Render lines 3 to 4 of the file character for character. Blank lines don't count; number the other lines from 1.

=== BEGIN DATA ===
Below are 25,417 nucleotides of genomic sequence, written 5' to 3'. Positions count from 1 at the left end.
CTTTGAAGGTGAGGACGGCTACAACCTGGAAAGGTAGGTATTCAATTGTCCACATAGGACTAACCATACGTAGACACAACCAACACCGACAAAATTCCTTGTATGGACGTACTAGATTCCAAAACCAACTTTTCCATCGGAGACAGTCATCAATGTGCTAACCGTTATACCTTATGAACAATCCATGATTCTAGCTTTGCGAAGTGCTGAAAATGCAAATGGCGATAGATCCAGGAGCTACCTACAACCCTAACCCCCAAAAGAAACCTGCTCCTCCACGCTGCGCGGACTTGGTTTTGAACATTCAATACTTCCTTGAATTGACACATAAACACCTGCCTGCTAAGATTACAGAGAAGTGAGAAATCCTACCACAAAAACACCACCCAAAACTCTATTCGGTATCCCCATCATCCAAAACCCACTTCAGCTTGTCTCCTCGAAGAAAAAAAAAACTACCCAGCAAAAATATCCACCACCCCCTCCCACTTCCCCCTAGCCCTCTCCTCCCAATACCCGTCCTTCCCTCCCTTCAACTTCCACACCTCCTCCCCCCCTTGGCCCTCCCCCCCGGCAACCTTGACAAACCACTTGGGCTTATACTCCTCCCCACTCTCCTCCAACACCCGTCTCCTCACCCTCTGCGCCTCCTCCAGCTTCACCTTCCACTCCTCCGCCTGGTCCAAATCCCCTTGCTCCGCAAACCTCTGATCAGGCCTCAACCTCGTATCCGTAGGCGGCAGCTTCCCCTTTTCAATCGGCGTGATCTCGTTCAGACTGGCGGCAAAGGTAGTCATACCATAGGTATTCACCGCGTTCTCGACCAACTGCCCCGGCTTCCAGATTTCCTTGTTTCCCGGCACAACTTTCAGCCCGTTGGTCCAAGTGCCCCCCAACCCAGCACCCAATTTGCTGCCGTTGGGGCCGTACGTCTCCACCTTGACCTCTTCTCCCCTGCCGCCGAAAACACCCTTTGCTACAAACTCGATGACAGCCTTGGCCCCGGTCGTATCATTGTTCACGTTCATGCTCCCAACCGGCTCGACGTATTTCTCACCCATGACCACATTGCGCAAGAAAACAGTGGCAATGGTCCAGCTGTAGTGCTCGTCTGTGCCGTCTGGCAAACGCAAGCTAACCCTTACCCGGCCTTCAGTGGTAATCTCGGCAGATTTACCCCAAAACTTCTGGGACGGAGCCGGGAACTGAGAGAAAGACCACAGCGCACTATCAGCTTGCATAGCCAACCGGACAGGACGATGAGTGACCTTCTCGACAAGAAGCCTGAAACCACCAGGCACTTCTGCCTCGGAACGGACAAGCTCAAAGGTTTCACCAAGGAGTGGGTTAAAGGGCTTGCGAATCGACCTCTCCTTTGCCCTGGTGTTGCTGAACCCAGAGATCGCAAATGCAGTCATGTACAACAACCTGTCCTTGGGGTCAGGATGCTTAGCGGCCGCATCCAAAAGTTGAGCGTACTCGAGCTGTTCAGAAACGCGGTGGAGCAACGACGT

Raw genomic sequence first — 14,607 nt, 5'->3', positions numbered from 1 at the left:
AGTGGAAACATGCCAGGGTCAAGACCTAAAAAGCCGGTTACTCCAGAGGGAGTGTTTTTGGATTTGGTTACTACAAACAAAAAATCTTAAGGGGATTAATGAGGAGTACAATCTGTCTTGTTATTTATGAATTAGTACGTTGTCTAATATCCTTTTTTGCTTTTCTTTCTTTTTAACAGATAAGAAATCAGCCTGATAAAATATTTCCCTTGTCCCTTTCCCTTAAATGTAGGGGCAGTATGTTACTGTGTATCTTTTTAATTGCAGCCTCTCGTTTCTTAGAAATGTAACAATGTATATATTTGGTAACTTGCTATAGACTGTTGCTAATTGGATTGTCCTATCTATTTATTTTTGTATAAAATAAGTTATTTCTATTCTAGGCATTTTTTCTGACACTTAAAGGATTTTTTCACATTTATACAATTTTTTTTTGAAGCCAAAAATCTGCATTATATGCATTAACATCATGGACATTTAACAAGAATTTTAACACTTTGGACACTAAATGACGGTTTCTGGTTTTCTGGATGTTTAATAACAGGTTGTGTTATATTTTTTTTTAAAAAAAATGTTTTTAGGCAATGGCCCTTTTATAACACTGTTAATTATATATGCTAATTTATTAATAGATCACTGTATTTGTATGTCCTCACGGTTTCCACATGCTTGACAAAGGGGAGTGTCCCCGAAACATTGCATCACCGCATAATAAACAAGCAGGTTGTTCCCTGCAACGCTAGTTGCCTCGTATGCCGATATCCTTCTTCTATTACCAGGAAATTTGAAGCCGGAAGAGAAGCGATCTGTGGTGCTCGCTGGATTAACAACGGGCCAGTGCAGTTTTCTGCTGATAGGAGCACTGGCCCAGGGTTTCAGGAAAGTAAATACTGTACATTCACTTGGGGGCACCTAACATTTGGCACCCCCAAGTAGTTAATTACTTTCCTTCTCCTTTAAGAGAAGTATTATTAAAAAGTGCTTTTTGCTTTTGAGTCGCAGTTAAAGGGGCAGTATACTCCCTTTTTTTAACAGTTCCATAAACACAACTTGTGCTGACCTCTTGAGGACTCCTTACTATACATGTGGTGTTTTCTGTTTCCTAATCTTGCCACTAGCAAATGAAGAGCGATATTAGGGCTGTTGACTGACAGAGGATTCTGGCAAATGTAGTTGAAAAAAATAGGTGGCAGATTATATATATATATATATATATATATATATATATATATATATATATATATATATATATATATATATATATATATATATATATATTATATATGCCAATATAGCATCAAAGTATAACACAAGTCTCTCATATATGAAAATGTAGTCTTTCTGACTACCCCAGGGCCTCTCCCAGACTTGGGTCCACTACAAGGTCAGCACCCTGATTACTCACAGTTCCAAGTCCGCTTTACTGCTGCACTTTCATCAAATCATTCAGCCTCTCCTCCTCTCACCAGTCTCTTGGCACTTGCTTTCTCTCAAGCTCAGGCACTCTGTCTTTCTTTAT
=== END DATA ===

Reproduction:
Raw genomic sequence first — 14,607 nt, 5'->3', positions numbered from 1 at the left:
AGTGGAAACATGCCAGGGTCAAGACCTAAAAAGCCGGTTACTCCAGAGGGAGTGTTTTTGGATTTGGTTACTACAAACAAAAAATCTTAAGGGGATTAATGAGGAGTACAATCTGTCTTGTTATTTATGAATTAGTACGTTGTCTAATATCCTTTTTTGCTTTTCTTTCTTTTTAACAGATAAGAAATCAGCCTGATAAAATATTTCCCTTGTCCCTTTCCCTTAAATGTAGGGGCAGTATGTTACTGTGTATCTTTTTAATTGCAGCCTCTCGTTTCTTAGAAATGTAACAATGTATATATTTGGTAACTTGCTATAGACTGTTGCTAATTGGATTGTCCTATCTATTTATTTTTGTATAAAATAAGTTATTTCTATTCTAGGCATTTTTTCTGACACTTAAAGGATTTTTTCACATTTATACAATTTTTTTTTGAAGCCAAAAATCTGCATTATATGCATTAACATCATGGACATTTAACAAGAATTTTAACACTTTGGACACTAAATGACGGTTTCTGGTTTTCTGGATGTTTAATAACAGGTTGTGTTATATTTTTTTTTAAAAAAAATGTTTTTAGGCAATGGCCCTTTTATAACACTGTTAATTATATATGCTAATTTATTAATAGATCACTGTATTTGTATGTCCTCACGGTTTCCACATGCTTGACAAAGGGGAGTGTCCCCGAAACATTGCATCACCGCATAATAAACAAGCAGGTTGTTCCCTGCAACGCTAGTTGCCTCGTATGCCGATATCCTTCTTCTATTACCAGGAAATTTGAAGCCGGAAGAGAAGCGATCTGTGGTGCTCGCTGGATTAACAACGGGCCAGTGCAGTTTTCTGCTGATAGGAGCACTGGCCCAGGGTTTCAGGAAAGTAAATACTGTACATTCACTTGGGGGCACCTAACATTTGGCACCCCCAAGTAGTTAATTACTTTCCTTCTCCTTTAAGAGAAGTATTATTAAAAAGTGCTTTTTGCTTTTGAGTCGCAGTTAAAGGGGCAGTATACTCCCTTTTTTTAACAGTTCCATAAACACAACTTGTGCTGACCTCTTGAGGACTCCTTACTATACATGTGGTGTTTTCTGTTTCCTAATCTTGCCACTAGCAAATGAAGAGCGATATTAGGGCTGTTGACTGACAGAGGATTCTGGCAAATGTAGTTGAAAAAAATAGGTGGCAGATTATATATATATATATATATATATATATATATATATATATATATATATATATATATATATATATATATATATATATATATATATTATATATGCCAATATAGCATCAAAGTATAACACAAGTCTCTCATATATGAAAATGTAGTCTTTCTGACTACCCCAGGGCCTCTCCCAGACTTGGGTCCACTACAAGGTCAGCACCCTGATTACTCACAGTTCCAAGTCCGCTTTACTGCTGCACTTTCATCAAATCATTCAGCCTCTCCTCCTCTCACCAGTCTCTTGGCACTTGCTTTCTCTCAAGCTCAGGCACTCTGTCTTTCTTTAT